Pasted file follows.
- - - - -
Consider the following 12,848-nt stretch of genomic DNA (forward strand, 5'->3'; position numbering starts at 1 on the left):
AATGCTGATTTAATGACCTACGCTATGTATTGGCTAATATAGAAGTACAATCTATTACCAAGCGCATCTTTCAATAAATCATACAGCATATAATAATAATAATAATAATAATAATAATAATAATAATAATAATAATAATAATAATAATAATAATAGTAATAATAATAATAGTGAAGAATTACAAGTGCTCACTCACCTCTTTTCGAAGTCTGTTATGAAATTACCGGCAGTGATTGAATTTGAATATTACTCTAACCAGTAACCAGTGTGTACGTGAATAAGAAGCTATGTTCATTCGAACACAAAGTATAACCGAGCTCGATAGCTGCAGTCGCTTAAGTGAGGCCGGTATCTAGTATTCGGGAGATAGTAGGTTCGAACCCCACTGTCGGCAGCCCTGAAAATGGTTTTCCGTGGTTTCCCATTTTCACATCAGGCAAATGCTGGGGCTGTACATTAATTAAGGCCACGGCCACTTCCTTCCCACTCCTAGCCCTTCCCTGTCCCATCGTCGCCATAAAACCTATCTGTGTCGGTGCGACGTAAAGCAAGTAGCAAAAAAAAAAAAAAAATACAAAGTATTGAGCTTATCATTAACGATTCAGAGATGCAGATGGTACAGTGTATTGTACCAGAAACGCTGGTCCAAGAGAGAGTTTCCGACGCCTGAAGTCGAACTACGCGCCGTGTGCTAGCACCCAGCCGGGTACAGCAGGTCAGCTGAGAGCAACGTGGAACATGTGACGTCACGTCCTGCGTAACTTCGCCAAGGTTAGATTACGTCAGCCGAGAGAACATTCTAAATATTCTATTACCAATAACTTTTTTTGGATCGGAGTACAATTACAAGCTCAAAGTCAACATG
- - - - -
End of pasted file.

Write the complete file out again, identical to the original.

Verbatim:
Consider the following 12,848-nt stretch of genomic DNA (forward strand, 5'->3'; position numbering starts at 1 on the left):
AATGCTGATTTAATGACCTACGCTATGTATTGGCTAATATAGAAGTACAATCTATTACCAAGCGCATCTTTCAATAAATCATACAGCATATAATAATAATAATAATAATAATAATAATAATAATAATAATAATAATAATAATAATAATAATAATAGTAATAATAATAATAGTGAAGAATTACAAGTGCTCACTCACCTCTTTTCGAAGTCTGTTATGAAATTACCGGCAGTGATTGAATTTGAATATTACTCTAACCAGTAACCAGTGTGTACGTGAATAAGAAGCTATGTTCATTCGAACACAAAGTATAACCGAGCTCGATAGCTGCAGTCGCTTAAGTGAGGCCGGTATCTAGTATTCGGGAGATAGTAGGTTCGAACCCCACTGTCGGCAGCCCTGAAAATGGTTTTCCGTGGTTTCCCATTTTCACATCAGGCAAATGCTGGGGCTGTACATTAATTAAGGCCACGGCCACTTCCTTCCCACTCCTAGCCCTTCCCTGTCCCATCGTCGCCATAAAACCTATCTGTGTCGGTGCGACGTAAAGCAAGTAGCAAAAAAAAAAAAAAAATACAAAGTATTGAGCTTATCATTAACGATTCAGAGATGCAGATGGTACAGTGTATTGTACCAGAAACGCTGGTCCAAGAGAGAGTTTCCGACGCCTGAAGTCGAACTACGCGCCGTGTGCTAGCACCCAGCCGGGTACAGCAGGTCAGCTGAGAGCAACGTGGAACATGTGACGTCACGTCCTGCGTAACTTCGCCAAGGTTAGATTACGTCAGCCGAGAGAACATTCTAAATATTCTATTACCAATAACTTTTTTTGGATCGGAGTACAATTACAAGCTCAAAGTCAACATG